A short introduction: I am a partner with Blustein, Shapiro, Rich & Barone, LLP, a 10-attorney law firm in Middletown, New York. Our firm is soon to be moving to a brand-new building at 10 Matthews Street in Goshen; we anticipate a move sometime in early fall. I'm particuarly excited about the move because in our new space we will have a dedicated classroom where we will hold estate planning and elderlaw workshops for clients, the general public, and professional advisors. The classroom will comfortably host 22 people, and I anticipate that it will be used frequently.

Our firm web site is My practice is concentrated in the areas of estate planning, elder law and business planning (e.g. forming business entities and designing effective and practical business "exit" strategies for business owners).

The big news among the New York trusts & estates and elderlaw bar is the impending implementation of a new general durable power of attorney form. The new form, to be effective September 1, 2009, presents a sweeping overhaul of the existing statutory "short form" power of attorney. The new form includes an optional "major gifts rider" that is required to be signed by the principal if he or she wishes to authorize the agent to make gifts of the principal's assets. Such gifting powers are frequently used in "crisis Medicaid planning," and are, in my view, an essential feature.

While powers of attorney are useful planning tools, our preference is for dealing with a person's incapacity is for a well-drafted and funded revocable or irrevocable trust. Trusts simply provide more flexibility and planning protection than a power of attorney. Perhaps most important, trusts can include a "disability panel," of individuals who are authorized by the Trustmaker to declare the Trustmaker as "disabled," and transfer authority to a successor Trustee named by the Trustmaker. Powers of attorney have no mechanism for removing a principal's authority or control, often leading to scenarios where a person who suffers from "diminished capacity," may act irrationally. In but one recent example, a woman told me that her father, who sufferred from moderate dementia, has been going to the bank and giving his new healthcare aide substantial cash gifts. Even though the daughter is the agent under the father's power of attorney, there is no power to take away the father's authority and prevent him from continuing this pattern of financially harming himself. The only alternative is a costly, stressful and potentially contentious court guardianship proceeding.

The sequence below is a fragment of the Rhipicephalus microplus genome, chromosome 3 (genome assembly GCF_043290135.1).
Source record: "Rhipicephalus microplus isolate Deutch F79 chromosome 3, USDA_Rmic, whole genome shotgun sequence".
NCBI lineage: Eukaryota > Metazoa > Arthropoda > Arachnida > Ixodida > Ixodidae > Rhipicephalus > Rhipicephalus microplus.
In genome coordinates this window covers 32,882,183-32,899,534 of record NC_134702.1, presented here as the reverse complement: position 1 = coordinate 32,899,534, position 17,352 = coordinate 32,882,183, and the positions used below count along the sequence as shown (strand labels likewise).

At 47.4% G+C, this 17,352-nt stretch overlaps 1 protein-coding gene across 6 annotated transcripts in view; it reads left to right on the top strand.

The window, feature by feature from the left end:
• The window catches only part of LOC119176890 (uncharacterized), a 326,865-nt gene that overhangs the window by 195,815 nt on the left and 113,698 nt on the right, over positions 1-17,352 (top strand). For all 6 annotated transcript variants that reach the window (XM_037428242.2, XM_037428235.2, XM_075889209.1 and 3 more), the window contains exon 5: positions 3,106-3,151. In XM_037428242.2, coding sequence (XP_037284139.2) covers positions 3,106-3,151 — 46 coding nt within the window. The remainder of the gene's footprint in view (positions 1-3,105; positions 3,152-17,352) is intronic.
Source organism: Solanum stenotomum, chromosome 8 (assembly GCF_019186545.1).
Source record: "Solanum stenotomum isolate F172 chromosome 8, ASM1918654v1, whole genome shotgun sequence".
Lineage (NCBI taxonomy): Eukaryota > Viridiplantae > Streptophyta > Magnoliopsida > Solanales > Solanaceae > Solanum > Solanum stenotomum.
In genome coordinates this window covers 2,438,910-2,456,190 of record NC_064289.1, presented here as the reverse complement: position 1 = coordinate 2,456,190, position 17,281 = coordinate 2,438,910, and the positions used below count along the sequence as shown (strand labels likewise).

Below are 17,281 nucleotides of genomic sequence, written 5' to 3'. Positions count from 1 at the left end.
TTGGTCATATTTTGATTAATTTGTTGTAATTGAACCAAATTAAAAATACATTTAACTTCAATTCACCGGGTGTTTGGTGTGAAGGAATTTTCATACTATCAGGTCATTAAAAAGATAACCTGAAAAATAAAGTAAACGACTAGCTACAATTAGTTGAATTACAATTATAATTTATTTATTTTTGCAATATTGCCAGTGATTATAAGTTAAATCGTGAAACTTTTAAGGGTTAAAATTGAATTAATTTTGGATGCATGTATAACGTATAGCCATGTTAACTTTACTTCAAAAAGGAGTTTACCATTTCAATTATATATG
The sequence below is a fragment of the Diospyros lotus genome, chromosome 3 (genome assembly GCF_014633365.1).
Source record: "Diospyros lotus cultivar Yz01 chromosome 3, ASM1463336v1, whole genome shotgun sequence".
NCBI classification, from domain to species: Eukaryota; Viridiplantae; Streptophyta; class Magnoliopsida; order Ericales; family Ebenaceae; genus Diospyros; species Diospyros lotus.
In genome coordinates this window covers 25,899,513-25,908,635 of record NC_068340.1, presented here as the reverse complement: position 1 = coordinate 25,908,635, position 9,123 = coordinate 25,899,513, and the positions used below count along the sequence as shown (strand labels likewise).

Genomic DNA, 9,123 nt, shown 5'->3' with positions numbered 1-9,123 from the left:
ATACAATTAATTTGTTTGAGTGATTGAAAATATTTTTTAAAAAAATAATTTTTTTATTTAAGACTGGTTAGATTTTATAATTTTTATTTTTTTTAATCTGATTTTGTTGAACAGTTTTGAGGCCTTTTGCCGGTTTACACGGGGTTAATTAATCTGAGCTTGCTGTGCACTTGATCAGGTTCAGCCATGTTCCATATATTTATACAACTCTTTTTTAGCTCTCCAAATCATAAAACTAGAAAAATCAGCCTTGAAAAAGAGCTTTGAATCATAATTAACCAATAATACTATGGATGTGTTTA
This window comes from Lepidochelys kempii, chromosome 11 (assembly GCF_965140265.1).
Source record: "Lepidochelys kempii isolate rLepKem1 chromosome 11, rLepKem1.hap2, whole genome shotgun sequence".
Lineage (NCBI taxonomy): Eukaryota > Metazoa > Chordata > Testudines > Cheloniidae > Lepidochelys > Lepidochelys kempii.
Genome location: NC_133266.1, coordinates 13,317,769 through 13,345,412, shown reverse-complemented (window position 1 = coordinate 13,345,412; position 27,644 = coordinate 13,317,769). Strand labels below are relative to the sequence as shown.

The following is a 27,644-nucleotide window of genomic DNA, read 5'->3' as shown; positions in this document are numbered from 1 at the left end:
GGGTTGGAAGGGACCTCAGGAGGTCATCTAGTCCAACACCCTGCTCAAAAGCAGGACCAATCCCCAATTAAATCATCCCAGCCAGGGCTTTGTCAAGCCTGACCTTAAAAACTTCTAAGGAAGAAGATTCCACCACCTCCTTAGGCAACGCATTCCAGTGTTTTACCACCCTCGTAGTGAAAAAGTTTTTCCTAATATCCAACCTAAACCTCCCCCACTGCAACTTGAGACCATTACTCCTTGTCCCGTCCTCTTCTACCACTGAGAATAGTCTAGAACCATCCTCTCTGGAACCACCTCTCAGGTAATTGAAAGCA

If instead the father had in place a revocable living trust with a disability panel mechanism, the panel could have determined that the fahter is incapable of managing his financial affairs, with legal authority automatically transferred to a successor Trustee designated by the father in the trust document. All in all, a far better plan that leads to a more satisfactory result.